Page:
And along with the flowers there are long stretches of wild grass ranging from green to reddish brown.
Maybe my favorite part of the nature on this ride was the ongoing game of tag I seemed to be playing with a Great Blue Heron. I tried to get a picture of it, but every time I rode close it would take off again. But she did show up on video...
After Buell Road the trail switches from asphalt to gravel.
Later on it shifts from gravel to... less gravel, I guess (it’s dirt. Good dirt, but dirt). It’s a softer surface that gives the impression of perhaps having been last been graveled some time ago. But honestly, the gravel is more forgiving than the asphalt, and the latter surface more forgiving still than the gravel. The trike handled it well, and anything from a hybrid on down to mountain bikes will be fine. In the rainy season, at least, road bikes are probably going to struggle.
The other thing that goes with spring is rain, and this year has been exceptionally wet. Riding along a canal means water is a part of the mix, and the DNR has actuallyclosed portions of the main trail:
TRAIL CLOSED from Lock 26 (900 E Rd) all the way through and past Colona to Lock 29 at the Rock River due to the Green River flooding into the canal. TRAIL CLOSED from Bridge 3 (2160 E Rd) to Bridge 4 (2050 E Rd) just east of Tiskilwa, due to a levee break at Lock 7
There were no closure notices for the feeder canal, but this didn’t mean there were no impediments along the way. Multiple roadways cross the canal, and those crossings are punctuated by underpasses. These vary from culverts...
...to more intricate affairs:
But while they aren’t closed, that doesn’t mean that the rainy season doesn’t bring the water level up. On a couple of occasions, this meant fording my way through overflow:
In most cases there is an alternative option - you can ride up to the road and cross there. Most cases, but not all. On occasion you can see the route, but there simply isn’t a trail up to the road. But the deepest area that I forded was the underpass for interstate 88 - so obviously, crossing at the road grade was not an option. I rode thru, slowly...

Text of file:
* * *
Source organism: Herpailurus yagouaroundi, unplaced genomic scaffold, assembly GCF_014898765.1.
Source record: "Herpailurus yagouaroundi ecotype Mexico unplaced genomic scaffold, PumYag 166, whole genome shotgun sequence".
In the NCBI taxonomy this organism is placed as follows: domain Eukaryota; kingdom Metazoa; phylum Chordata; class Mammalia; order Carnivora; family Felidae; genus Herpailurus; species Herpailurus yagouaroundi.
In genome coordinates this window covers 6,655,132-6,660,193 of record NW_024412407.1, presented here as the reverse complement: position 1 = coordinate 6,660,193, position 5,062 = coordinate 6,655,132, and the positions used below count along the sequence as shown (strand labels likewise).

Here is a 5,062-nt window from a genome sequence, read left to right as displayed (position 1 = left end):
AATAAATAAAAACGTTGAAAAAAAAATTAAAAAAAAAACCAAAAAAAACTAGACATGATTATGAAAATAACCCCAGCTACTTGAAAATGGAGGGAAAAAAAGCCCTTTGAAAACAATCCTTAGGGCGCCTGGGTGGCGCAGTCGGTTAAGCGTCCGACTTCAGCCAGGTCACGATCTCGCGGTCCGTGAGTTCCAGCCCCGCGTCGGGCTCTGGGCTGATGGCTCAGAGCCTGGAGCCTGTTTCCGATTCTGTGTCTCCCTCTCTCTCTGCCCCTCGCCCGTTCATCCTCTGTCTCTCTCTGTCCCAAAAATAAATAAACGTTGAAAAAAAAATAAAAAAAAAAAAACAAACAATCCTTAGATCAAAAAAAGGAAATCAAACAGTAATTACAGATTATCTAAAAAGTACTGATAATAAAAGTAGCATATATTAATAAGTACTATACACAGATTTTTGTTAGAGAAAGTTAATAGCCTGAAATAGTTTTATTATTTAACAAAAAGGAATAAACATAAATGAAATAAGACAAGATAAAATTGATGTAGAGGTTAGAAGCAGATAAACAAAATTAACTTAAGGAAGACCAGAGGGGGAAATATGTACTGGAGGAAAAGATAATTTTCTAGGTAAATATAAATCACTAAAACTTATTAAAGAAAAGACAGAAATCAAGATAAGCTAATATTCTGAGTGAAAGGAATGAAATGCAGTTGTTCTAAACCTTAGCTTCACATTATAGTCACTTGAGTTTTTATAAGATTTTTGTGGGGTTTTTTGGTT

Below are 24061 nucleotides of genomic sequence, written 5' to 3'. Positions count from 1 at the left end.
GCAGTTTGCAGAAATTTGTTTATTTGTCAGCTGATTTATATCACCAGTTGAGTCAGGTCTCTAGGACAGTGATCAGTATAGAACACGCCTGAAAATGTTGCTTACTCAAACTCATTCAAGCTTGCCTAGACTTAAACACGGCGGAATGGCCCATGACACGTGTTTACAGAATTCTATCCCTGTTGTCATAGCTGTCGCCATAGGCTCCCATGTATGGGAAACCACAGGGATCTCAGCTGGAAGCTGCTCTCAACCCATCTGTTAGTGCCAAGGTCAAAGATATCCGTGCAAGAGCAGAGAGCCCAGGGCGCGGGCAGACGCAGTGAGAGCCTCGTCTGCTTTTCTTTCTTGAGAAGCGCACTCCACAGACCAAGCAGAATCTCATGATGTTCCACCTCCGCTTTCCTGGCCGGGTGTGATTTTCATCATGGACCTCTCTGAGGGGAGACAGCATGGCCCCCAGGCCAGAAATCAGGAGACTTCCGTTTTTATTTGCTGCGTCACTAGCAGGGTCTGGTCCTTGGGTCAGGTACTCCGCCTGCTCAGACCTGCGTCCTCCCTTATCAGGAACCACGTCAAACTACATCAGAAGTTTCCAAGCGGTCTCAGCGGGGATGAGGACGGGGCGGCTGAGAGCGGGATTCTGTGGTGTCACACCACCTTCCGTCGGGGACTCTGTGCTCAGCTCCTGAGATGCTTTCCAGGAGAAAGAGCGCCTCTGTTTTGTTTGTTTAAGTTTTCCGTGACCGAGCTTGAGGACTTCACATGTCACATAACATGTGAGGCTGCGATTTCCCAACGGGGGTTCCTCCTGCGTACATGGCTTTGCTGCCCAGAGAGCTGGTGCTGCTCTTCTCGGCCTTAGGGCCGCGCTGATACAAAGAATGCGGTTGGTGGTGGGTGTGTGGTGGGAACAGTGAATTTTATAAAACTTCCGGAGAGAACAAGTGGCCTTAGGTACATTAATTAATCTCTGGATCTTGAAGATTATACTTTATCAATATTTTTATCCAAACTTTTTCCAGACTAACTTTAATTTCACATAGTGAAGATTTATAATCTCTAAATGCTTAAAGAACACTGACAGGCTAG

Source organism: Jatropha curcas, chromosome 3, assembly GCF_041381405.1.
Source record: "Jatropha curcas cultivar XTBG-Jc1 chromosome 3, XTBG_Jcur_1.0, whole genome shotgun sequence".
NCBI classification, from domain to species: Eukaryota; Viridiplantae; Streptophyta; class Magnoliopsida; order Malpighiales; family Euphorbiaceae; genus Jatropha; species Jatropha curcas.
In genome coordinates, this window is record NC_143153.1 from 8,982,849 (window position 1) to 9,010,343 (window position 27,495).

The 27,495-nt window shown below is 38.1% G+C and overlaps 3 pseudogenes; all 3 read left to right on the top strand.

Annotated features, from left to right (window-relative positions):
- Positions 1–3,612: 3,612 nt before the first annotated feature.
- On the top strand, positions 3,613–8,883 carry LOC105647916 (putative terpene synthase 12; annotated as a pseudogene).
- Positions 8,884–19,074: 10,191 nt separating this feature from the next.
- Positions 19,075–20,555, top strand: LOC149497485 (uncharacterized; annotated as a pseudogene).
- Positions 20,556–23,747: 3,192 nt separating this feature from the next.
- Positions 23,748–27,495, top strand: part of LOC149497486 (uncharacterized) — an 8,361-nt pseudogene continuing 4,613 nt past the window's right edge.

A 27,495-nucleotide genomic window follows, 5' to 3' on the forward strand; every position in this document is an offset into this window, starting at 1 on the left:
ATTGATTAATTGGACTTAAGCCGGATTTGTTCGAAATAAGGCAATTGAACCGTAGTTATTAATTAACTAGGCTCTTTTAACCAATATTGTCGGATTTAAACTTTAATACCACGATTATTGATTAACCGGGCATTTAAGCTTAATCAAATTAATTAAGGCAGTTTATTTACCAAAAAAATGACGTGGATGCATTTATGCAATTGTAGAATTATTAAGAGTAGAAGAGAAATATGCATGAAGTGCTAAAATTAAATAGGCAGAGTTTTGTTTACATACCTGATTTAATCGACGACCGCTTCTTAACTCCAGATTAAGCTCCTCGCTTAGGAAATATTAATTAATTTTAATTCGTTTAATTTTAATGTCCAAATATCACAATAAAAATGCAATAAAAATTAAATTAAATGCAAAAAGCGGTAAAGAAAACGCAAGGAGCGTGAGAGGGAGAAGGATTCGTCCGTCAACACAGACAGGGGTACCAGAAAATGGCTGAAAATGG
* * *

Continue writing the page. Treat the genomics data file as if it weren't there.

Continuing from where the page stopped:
On the trike you sit low, so there’s a risk that you are going to drag your tuches through the water. But if you lift at the handles and push your back against the upper part of the seat you can remain above it. But while I was able to keep my backside dry while fording my way through the I88 underpass, my heels were definitely dipping in the water while I was pedaling.
Speaking of rain, it’s been doing that routinely this spring, and for most of Memorial Day Weekend as well. I really wanted to get out to try this trail, so I got up early, eyeballed the weather reports, and timed my travel time and ride so that I’d finish up ahead of the incoming rain.
...I failed. Almost completely. I was able to catch most of my pictures and video in the first part of my ride. That was important, because it rained on me for about two-thirds of the ride. Now - to be clear - that’s no fault of the trail; that’s all on me.
I will ride in almost any weather, but rain is my least favorite riding situation. But I was dressed entirely in synthetics, and I was on a trail, so visibility was not an issue. And importantly, it wasn’t cold. So, you know, ride on.
Well, I rode on until I came up to this:
This was the underpass at Route 172. Unlike the other flooded passageways, I couldn't easily tell how deep it was. To be fair, I could have ridden up and over the road - the trail offers this option, and there’s a parking area at this point. But I’d planned on a 20-mile round trip, and this point was 9 1/2 miles (ish, ok - 9.45) in, so it seemed like the right point to turn around.
The route back up was damper (err - more damp?) than the way down, but I ended up playing Heron Tag on that direction as well. I have no idea if it was the same bird, but I like to think so...
It’s a good ride, but you’ll want to be aware that it’s pretty remote once you exit Rock Falls. There are a handful of minor facilities - trailside benches, an occasional picnic table. In the 10 (ok, yes, 9.45) mile stretch I rode there was one site with a porta-potty, and another (at 172) with an outhouse. However, aside from these options, outside of town there were no formal shelter options - if I’d wanted to take shelter from the rain I’d either have had to sit in one of the underpasses, or taken refuge in an outhouse. I don’t think this is uncommon for rural trails, but it is something you want to be prepared for when you go.
And if you like rides on remote trails, this one has a lot more to give. As I noted at the beginning, the feeder canal itself offers up more distance than I traveled by a factor of three; the entire canal system could readily offer up a half-century or more for the interested rider.